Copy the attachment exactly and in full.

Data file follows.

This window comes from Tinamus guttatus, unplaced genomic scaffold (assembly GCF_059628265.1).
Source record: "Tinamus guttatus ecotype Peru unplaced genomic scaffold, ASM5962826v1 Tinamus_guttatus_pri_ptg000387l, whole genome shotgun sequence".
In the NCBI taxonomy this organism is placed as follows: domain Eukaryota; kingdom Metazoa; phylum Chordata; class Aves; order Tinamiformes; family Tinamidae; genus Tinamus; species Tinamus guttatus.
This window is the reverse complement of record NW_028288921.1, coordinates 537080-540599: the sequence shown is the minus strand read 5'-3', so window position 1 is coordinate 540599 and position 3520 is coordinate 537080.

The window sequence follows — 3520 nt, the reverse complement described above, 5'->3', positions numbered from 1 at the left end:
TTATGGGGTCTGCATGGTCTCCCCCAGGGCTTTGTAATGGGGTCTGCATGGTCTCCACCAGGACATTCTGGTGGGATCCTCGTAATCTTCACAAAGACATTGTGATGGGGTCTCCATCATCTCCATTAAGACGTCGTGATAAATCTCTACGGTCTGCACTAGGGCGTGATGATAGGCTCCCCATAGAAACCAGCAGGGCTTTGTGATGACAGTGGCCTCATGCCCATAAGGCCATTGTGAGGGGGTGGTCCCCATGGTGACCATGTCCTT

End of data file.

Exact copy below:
This window comes from Tinamus guttatus, unplaced genomic scaffold (assembly GCF_059628265.1).
Source record: "Tinamus guttatus ecotype Peru unplaced genomic scaffold, ASM5962826v1 Tinamus_guttatus_pri_ptg000387l, whole genome shotgun sequence".
In the NCBI taxonomy this organism is placed as follows: domain Eukaryota; kingdom Metazoa; phylum Chordata; class Aves; order Tinamiformes; family Tinamidae; genus Tinamus; species Tinamus guttatus.
This window is the reverse complement of record NW_028288921.1, coordinates 537080-540599: the sequence shown is the minus strand read 5'-3', so window position 1 is coordinate 540599 and position 3520 is coordinate 537080.

The window sequence follows — 3520 nt, the reverse complement described above, 5'->3', positions numbered from 1 at the left end:
TTATGGGGTCTGCATGGTCTCCCCCAGGGCTTTGTAATGGGGTCTGCATGGTCTCCACCAGGACATTCTGGTGGGATCCTCGTAATCTTCACAAAGACATTGTGATGGGGTCTCCATCATCTCCATTAAGACGTCGTGATAAATCTCTACGGTCTGCACTAGGGCGTGATGATAGGCTCCCCATAGAAACCAGCAGGGCTTTGTGATGACAGTGGCCTCATGCCCATAAGGCCATTGTGAGGGGGTGGTCCCCATGGTGACCATGTCCTT